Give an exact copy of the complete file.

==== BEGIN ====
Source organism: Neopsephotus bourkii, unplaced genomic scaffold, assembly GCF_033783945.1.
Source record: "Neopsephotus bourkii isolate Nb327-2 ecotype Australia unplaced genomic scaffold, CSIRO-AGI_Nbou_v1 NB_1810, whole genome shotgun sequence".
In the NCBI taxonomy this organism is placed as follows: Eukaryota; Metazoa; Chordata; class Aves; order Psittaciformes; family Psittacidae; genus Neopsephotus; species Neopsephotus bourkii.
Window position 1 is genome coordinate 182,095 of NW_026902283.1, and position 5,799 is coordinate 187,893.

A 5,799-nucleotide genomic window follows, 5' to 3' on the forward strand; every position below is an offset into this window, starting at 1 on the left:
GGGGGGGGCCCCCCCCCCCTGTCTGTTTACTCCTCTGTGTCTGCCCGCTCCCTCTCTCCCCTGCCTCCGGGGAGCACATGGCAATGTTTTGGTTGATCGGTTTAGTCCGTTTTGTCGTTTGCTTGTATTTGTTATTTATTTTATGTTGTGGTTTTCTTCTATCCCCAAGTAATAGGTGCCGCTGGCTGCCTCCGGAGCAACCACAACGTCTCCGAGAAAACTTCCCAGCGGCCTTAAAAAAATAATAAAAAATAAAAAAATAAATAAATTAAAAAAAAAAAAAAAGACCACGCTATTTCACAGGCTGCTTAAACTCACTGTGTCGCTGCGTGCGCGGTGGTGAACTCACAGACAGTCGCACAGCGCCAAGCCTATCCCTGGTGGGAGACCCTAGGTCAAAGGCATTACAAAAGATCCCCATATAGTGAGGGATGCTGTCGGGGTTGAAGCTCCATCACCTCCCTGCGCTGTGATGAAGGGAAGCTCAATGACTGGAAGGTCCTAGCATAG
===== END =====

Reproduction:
Source organism: Neopsephotus bourkii, unplaced genomic scaffold, assembly GCF_033783945.1.
Source record: "Neopsephotus bourkii isolate Nb327-2 ecotype Australia unplaced genomic scaffold, CSIRO-AGI_Nbou_v1 NB_1810, whole genome shotgun sequence".
In the NCBI taxonomy this organism is placed as follows: Eukaryota; Metazoa; Chordata; class Aves; order Psittaciformes; family Psittacidae; genus Neopsephotus; species Neopsephotus bourkii.
Window position 1 is genome coordinate 182,095 of NW_026902283.1, and position 5,799 is coordinate 187,893.

A 5,799-nucleotide genomic window follows, 5' to 3' on the forward strand; every position below is an offset into this window, starting at 1 on the left:
GGGGGGGGCCCCCCCCCCCTGTCTGTTTACTCCTCTGTGTCTGCCCGCTCCCTCTCTCCCCTGCCTCCGGGGAGCACATGGCAATGTTTTGGTTGATCGGTTTAGTCCGTTTTGTCGTTTGCTTGTATTTGTTATTTATTTTATGTTGTGGTTTTCTTCTATCCCCAAGTAATAGGTGCCGCTGGCTGCCTCCGGAGCAACCACAACGTCTCCGAGAAAACTTCCCAGCGGCCTTAAAAAAATAATAAAAAATAAAAAAATAAATAAATTAAAAAAAAAAAAAAAGACCACGCTATTTCACAGGCTGCTTAAACTCACTGTGTCGCTGCGTGCGCGGTGGTGAACTCACAGACAGTCGCACAGCGCCAAGCCTATCCCTGGTGGGAGACCCTAGGTCAAAGGCATTACAAAAGATCCCCATATAGTGAGGGATGCTGTCGGGGTTGAAGCTCCATCACCTCCCTGCGCTGTGATGAAGGGAAGCTCAATGACTGGAAGGTCCTAGCATAG